Research on rewarming of hypothermic patients has identified 3 significant challenges that threatens their survival:
1) Rewarming shock is a low output heart failure that occurs during rewarming and is characterized by a sudden drop in cardiac output and peripheral arterial pressure. Recent research has established that classical drugs like adrenalin, which support cardiac function in normothermic patients, have a vanished or negative effect during hypothermia. Adrenalin is however a part of the European guidelines for how to treat these patients. Better understanding of the pathophysiology and development of effective treatment strategies is therefore of high importance.
2) Arrhythmias are very common in hypothermic patients and range from atrial fibri llation to life threatening ventricular arrhythmias like ventricular fibrillation. Research in this area is still concentrating on the pathophysiology causing hypothermic arrhythmias. It is necessary cooperate across Europe to create new and use existing models to find out how to prevent, or treat ventricular arrhythmias that result in cardiac arrest and death of hypothermic patients.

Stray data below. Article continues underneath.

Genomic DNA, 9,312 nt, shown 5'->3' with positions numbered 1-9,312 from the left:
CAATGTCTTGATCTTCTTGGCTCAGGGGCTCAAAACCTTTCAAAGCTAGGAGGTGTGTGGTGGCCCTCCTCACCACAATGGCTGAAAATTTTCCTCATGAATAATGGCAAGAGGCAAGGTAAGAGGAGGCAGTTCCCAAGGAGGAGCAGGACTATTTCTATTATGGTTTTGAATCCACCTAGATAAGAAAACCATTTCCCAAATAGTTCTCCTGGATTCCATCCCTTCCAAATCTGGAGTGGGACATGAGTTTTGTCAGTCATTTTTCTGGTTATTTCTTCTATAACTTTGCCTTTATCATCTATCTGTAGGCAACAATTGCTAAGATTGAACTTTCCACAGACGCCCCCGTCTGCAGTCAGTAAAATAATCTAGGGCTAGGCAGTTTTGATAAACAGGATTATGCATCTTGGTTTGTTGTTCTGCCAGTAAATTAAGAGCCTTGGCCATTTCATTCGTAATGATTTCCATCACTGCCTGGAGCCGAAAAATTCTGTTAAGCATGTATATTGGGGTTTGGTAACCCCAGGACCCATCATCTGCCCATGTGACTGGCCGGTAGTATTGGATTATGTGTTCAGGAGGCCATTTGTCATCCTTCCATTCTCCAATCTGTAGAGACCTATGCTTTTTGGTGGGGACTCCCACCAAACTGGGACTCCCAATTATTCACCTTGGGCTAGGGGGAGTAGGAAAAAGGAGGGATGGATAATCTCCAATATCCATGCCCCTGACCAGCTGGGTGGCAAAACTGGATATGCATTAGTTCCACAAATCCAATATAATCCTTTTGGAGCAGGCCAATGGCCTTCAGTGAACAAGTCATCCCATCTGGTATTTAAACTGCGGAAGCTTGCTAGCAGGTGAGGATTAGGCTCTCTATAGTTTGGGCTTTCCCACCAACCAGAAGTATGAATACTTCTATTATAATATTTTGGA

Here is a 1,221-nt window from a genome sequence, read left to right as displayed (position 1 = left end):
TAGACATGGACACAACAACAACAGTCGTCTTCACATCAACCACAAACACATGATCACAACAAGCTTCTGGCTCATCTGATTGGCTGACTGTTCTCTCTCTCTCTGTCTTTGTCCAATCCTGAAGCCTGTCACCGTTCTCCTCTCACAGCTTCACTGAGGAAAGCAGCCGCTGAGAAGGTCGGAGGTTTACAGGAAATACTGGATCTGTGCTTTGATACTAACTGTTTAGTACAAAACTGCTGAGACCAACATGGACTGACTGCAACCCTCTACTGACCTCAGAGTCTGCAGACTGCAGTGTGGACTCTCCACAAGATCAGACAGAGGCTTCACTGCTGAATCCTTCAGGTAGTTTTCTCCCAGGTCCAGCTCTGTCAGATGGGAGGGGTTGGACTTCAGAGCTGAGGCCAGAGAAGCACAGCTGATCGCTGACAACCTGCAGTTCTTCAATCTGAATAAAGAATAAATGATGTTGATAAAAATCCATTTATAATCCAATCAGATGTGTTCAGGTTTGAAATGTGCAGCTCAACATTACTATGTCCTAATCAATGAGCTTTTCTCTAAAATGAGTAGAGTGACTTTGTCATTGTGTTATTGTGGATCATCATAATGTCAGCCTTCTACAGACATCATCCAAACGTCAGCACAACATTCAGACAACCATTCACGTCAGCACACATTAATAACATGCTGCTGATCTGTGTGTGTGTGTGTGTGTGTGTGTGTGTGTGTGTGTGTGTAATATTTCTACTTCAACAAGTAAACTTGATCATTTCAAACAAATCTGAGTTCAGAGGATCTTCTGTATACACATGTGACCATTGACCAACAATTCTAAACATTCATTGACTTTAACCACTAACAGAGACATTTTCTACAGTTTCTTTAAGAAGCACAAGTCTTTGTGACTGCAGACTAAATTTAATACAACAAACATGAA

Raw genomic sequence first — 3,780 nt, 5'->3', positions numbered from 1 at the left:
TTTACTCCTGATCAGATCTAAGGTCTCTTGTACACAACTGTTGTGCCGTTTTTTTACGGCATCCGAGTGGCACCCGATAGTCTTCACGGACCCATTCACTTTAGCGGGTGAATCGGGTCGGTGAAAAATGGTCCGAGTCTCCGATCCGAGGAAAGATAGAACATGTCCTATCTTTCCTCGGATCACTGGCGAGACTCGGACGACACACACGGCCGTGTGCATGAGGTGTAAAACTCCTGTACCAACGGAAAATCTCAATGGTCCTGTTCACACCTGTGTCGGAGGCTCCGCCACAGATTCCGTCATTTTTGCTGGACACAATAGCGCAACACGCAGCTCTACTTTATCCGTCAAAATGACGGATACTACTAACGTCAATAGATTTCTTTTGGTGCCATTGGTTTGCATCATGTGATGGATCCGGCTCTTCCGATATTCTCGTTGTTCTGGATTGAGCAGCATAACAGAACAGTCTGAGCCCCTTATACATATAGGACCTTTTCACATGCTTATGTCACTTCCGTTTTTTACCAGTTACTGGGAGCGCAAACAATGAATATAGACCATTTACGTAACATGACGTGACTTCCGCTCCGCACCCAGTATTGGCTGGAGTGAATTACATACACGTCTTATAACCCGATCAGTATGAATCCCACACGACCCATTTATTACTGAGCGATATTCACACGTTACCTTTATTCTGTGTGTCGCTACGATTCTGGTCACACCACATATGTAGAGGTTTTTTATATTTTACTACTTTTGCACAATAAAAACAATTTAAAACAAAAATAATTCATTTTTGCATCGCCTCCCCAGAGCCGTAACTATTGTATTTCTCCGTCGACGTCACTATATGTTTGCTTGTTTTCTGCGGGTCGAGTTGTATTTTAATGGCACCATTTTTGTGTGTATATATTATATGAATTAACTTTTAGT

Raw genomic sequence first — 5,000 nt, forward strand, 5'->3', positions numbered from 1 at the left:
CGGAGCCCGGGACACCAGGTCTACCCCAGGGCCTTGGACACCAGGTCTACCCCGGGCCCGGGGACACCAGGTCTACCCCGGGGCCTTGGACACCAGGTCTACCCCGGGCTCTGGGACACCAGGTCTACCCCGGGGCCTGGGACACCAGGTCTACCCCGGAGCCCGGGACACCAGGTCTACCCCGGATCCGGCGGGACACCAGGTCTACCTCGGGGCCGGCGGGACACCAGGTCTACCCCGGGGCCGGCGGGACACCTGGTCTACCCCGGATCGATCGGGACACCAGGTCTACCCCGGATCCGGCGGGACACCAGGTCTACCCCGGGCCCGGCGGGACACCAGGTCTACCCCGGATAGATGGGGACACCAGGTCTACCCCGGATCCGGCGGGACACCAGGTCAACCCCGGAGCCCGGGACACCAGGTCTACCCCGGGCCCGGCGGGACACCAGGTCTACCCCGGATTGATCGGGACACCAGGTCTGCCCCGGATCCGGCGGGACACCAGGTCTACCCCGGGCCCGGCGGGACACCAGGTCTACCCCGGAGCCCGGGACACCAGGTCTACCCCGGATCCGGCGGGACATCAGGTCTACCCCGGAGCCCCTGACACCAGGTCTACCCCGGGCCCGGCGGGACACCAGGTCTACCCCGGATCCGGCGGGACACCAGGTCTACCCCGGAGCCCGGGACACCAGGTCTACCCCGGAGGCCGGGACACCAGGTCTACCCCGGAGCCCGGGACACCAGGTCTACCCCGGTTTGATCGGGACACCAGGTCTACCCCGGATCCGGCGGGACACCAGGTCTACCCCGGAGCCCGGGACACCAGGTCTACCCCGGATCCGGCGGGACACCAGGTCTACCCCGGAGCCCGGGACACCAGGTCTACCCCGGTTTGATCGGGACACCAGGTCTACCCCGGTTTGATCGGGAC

3) Bleeding is a very serious complication in hypothermic patients and is especially dangerous in trauma patients, which often are hypothermic and have crush injuries that cause bleeding. In cold blood, function of the blood platelets that normally inhibits bleeding by coagulation, is impaired. Bleedings in hypothermic patients are therefore very challenging to stop and pro bably contributes to that hypothermic trauma patients have three times higher mortality than normothermic trauma patients.
Efforts have especially targeted the pathophysiology behind and treatment of rewarming shock, which is a significant threat when re warming hypothermic patients. This COST Action wants to increase the efforts in investigating what kills hypothermic patients and identify methodologies which keeps hypothermic patients alive.